SD: It’s an objective, physical test that assesses functions, such as saccadic performance, related to rapid number naming. My friend and colleague Al King, O.D., and I developed it in 1976 as a senior research study at the Illinois College of Optometry. Specifically, the K-D test is comprised of a series of cards that contain numbers on them, and spacing between the numbers varies through the progression of the cards. Recording error-free speed in reading the cards determines the subject’s baseline. The test can be given in two minutes or less on a digital tablet or with a physical K-D Test. Following suspected head trauma, the time it takes to perform the test is slower than the baseline, if the subject has a concussion.

Dr. Devick goofing around with “The People’s Champion” Muhammad Ali.

Q: What has the test been used for?

SD: The K-D test has been validated as an effective and accurate sideline screening test for concussions, however, it was initially developed to help identify learning disabilities, such as dyslexia. Peer-reviewed published studies have also shown it is accurate in identifying hypoxia, as a quality-of-life measure in Parkinson’s Disease and MS patients and in measuring functionality in extreme sleep deprivation patients.

Q: How did the K-D test come to be used as a sideline screening for concussions?

SD: After reading about the link between saccadic eye movement and concussion, I surmised that the test would be able to indicate concussions on the sidelines. I took it to leading neurologists, and they determined I was correct. Now, it is widely utilized in schools and league sports with athletes ranging from adolescents to professionals. The amazing thing about the wide spread use of this test is that we have spent very little as a company on marketing it. In the last two years, more than 30 studies in peer-reviewed neurological journals have been published on its effectiveness, and the press has really come to us.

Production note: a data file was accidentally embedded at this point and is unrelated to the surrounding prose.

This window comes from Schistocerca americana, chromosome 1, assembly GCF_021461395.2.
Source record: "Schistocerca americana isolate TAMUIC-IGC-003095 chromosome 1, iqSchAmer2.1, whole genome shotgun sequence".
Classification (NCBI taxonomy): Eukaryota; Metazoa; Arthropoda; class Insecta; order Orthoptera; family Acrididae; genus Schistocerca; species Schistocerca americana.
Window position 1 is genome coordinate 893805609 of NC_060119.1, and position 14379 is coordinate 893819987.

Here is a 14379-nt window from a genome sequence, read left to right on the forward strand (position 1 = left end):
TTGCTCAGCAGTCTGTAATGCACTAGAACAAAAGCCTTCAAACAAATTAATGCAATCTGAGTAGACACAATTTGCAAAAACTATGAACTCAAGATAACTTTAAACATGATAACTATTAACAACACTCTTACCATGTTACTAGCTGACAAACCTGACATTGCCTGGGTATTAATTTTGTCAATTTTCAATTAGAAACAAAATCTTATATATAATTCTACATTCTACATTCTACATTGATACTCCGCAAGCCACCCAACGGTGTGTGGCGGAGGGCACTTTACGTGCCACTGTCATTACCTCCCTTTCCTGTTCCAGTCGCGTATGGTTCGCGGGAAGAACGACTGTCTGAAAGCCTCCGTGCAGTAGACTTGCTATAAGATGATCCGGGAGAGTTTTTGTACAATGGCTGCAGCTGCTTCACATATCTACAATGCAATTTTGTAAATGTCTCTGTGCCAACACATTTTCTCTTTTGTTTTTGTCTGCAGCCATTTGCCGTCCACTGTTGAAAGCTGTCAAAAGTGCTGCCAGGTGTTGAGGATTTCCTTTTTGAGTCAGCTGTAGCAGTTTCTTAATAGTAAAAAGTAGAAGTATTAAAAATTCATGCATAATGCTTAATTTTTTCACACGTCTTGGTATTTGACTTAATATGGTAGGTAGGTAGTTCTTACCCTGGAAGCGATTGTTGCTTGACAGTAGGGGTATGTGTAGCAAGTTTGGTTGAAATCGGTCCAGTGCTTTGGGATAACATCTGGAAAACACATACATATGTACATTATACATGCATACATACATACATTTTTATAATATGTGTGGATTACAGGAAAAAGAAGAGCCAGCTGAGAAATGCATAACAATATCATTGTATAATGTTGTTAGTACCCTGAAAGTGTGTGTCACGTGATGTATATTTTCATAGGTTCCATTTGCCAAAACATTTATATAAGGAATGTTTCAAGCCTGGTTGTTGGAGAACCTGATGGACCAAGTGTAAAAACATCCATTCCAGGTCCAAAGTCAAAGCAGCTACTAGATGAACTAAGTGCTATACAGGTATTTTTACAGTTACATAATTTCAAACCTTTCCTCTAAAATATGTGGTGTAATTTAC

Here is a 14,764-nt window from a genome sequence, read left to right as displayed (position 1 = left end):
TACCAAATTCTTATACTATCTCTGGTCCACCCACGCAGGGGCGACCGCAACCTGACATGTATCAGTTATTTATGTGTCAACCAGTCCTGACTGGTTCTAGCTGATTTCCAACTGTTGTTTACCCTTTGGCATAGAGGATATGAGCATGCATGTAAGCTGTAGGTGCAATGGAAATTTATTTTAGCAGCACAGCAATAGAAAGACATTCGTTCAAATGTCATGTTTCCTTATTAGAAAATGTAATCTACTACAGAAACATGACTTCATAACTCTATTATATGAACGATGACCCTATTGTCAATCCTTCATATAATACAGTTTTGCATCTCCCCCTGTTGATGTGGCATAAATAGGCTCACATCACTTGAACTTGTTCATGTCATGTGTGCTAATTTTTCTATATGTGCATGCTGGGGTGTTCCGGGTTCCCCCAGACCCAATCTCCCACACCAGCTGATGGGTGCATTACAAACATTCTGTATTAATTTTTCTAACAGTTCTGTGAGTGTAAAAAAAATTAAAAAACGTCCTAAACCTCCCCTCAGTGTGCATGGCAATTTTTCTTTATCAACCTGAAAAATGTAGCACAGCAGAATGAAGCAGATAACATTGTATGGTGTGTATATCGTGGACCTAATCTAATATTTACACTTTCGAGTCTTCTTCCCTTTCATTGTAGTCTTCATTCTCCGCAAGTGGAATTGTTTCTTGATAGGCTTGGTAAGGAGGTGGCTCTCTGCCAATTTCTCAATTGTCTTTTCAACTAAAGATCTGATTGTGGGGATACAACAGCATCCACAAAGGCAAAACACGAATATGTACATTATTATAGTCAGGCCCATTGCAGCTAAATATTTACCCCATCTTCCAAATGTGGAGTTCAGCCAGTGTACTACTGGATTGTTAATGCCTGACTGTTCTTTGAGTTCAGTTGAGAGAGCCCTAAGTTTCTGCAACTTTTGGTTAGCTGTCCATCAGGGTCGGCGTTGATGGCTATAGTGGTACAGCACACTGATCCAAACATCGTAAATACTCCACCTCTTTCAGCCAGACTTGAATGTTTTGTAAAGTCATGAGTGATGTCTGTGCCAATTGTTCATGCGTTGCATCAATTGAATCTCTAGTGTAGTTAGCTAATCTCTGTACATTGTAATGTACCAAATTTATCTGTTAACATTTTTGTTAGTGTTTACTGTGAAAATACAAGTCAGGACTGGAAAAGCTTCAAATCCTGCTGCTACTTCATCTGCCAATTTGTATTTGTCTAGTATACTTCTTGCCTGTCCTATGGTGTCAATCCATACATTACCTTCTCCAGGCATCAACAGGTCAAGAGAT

Q: What are your thoughts on the $750 million settlement by the NFL to the NFL Players Association regarding concussions?

SD: I don’t think the settlement will compensate for the long-term damage some players will have. This includes neurological disorders, such as chronic traumatic encephalopathy, Parkinson’s disease and amyotrophic lateral sclerosis.

Q: What’s your opinion on children playing football, considering the concussion risk?

SD: I think that tackle football should not be encouraged before high school. Young brains aren’t completely myelinated yet, and kids have disproportionately large heads relative to their body size along with small, weak necks. This creates a “bobble head” effect, which leads to excessive head movement, especially when wearing a helmet (which adds to the weight of the head).

Q: What is the future of the K-D Test Company?

SD: The test will be a widely used tool. For instance, the U.S. Military currently uses it. I believe that, eventually, many consumers will have it in their homes to screen for head injuries. For instance, if a parent knows their child’s K-D baseline and the child hits their head falling off their bike (the most common cause of concussions), it might save them a trip to the ER and an unnecessary MRI or CT scan.

Q: Why should an O.D. get involved with concussion diagnosis and treatment?

SD: O.D.s are equipped to manage concussions, and they should. If the OD has the subject’s K-D baseline on file, it can be used to monitor concussions. Concussion remediation through ocular motor integration with vestibular training is the latest science for symptoms lasting more than two weeks. Since K-D baselines change every year, having kids, even if they don’t need glasses, come in for annual exams is important.